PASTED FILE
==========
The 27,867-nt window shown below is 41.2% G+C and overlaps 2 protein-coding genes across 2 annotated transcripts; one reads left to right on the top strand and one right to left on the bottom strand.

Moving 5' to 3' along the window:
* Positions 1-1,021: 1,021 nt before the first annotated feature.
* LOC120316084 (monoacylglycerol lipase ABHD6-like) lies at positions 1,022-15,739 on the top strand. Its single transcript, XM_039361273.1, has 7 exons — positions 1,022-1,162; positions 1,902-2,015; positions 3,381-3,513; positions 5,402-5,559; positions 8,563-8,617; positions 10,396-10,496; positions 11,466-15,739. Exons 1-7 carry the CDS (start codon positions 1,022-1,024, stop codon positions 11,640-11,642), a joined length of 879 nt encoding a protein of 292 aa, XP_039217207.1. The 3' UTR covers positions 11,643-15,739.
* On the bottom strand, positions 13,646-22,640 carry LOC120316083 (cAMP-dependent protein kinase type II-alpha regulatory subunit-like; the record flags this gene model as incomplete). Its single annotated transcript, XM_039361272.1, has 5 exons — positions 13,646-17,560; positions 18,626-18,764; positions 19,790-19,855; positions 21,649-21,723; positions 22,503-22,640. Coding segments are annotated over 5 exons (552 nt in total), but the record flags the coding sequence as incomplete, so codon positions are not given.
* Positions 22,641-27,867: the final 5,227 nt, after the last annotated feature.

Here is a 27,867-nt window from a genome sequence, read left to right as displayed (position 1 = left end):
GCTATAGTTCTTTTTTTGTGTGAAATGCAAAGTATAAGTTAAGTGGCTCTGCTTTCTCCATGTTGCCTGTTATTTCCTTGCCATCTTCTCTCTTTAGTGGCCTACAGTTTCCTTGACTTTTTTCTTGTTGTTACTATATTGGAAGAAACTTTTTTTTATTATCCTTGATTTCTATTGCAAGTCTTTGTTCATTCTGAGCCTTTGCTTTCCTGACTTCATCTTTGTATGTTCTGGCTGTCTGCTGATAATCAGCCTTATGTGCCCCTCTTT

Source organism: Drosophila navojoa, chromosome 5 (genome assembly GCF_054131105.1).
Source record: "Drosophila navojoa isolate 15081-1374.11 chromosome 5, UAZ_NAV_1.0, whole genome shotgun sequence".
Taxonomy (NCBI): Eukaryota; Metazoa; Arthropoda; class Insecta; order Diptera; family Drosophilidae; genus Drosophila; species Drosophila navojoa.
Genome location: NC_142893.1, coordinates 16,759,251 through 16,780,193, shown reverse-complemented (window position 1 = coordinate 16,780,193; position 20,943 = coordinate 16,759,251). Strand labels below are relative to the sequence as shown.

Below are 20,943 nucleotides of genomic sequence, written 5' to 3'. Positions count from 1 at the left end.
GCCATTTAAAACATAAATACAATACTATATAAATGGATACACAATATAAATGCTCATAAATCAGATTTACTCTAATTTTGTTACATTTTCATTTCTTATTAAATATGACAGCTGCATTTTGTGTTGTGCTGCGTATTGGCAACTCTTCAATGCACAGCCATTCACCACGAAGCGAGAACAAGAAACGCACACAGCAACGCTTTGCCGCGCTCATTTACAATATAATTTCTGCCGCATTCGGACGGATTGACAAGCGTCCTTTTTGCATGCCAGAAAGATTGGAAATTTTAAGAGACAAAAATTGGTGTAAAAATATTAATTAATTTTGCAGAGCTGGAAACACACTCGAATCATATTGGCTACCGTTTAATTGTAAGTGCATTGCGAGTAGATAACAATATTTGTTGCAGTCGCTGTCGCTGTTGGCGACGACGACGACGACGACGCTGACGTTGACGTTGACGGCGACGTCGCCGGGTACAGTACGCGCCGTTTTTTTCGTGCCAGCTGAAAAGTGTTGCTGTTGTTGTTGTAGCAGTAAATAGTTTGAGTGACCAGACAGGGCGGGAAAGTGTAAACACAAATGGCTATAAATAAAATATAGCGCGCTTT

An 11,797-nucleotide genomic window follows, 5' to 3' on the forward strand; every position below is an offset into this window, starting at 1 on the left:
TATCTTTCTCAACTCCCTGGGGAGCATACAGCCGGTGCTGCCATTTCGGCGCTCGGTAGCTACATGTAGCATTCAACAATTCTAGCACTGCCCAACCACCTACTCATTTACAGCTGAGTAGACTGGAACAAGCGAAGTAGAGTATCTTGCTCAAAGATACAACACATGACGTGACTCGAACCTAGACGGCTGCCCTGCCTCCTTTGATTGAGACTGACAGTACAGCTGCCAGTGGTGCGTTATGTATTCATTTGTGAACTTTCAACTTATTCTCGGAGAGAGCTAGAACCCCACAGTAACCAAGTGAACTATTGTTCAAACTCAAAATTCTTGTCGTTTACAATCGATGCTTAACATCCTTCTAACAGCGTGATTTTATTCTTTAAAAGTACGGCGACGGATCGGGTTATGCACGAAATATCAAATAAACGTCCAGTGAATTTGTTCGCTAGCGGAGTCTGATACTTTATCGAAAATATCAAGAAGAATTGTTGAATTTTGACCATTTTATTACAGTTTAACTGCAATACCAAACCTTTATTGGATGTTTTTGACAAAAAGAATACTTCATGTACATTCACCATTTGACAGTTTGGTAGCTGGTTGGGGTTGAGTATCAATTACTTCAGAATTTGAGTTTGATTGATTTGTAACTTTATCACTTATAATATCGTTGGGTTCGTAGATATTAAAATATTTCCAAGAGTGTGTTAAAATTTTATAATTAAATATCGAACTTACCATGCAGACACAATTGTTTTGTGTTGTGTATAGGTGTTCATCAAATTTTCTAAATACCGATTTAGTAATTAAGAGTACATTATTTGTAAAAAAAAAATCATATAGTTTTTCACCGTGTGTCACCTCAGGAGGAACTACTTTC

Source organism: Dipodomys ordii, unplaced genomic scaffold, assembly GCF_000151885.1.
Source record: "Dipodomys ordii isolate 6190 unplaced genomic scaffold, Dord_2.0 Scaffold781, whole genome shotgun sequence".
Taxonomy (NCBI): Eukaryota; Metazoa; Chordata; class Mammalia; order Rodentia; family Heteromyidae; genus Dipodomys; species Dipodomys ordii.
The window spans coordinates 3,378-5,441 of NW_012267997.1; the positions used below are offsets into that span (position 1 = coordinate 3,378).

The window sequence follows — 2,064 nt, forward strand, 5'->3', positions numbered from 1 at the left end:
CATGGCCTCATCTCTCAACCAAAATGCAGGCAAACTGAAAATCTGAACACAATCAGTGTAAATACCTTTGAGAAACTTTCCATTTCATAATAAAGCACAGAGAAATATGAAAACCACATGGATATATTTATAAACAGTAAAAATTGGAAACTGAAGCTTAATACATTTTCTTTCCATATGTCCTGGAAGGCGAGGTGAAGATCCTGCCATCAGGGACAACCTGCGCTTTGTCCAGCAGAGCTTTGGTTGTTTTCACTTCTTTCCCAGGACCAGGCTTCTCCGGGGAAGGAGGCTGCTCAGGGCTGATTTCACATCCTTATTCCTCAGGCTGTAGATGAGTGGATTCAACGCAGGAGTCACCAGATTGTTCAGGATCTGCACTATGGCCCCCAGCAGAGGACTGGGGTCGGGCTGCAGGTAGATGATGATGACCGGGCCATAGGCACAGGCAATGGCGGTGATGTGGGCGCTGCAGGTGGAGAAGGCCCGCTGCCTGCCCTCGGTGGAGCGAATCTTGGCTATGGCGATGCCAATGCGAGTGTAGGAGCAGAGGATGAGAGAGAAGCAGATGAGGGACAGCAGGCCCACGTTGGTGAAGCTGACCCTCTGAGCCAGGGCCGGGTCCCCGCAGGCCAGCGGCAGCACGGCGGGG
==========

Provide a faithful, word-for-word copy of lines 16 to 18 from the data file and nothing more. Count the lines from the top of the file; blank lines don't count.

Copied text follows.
TATCTTTCTCAACTCCCTGGGGAGCATACAGCCGGTGCTGCCATTTCGGCGCTCGGTAGCTACATGTAGCATTCAACAATTCTAGCACTGCCCAACCACCTACTCATTTACAGCTGAGTAGACTGGAACAAGCGAAGTAGAGTATCTTGCTCAAAGATACAACACATGACGTGACTCGAACCTAGACGGCTGCCCTGCCTCCTTTGATTGAGACTGACAGTACAGCTGCCAGTGGTGCGTTATGTATTCATTTGTGAACTTTCAACTTATTCTCGGAGAGAGCTAGAACCCCACAGTAACCAAGTGAACTATTGTTCAAACTCAAAATTCTTGTCGTTTACAATCGATGCTTAACATCCTTCTAACAGCGTGATTTTATTCTTTAAAAGTACGGCGACGGATCGGGTTATGCACGAAATATCAAATAAACGTCCAGTGAATTTGTTCGCTAGCGGAGTCTGATACTTTATCGAAAATATCAAGAAGAATTGTTGAATTTTGACCATTTTATTACAGTTTAACTGCAATACCAAACCTTTATTGGATGTTTTTGACAAAAAGAATACTTCATGTACATTCACCATTTGACAGTTTGGTAGCTGGTTGGGGTTGAGTATCAATTACTTCAGAATTTGAGTTTGATTGATTTGTAACTTTATCACTTATAATATCGTTGGGTTCGTAGATATTAAAATATTTCCAAGAGTGTGTTAAAATTTTATAATTAAATATCGAACTTACCATGCAGACACAATTGTTTTGTGTTGTGTATAGGTGTTCATCAAATTTTCTAAATACCGATTTAGTAATTAAGAGTACATTATTTGTAAAAAAAAAATCATATAGTTTTTCACCGTGTGTCACCTCAGGAGGAACTACTTTC

Source organism: Dipodomys ordii, unplaced genomic scaffold, assembly GCF_000151885.1.
Source record: "Dipodomys ordii isolate 6190 unplaced genomic scaffold, Dord_2.0 Scaffold781, whole genome shotgun sequence".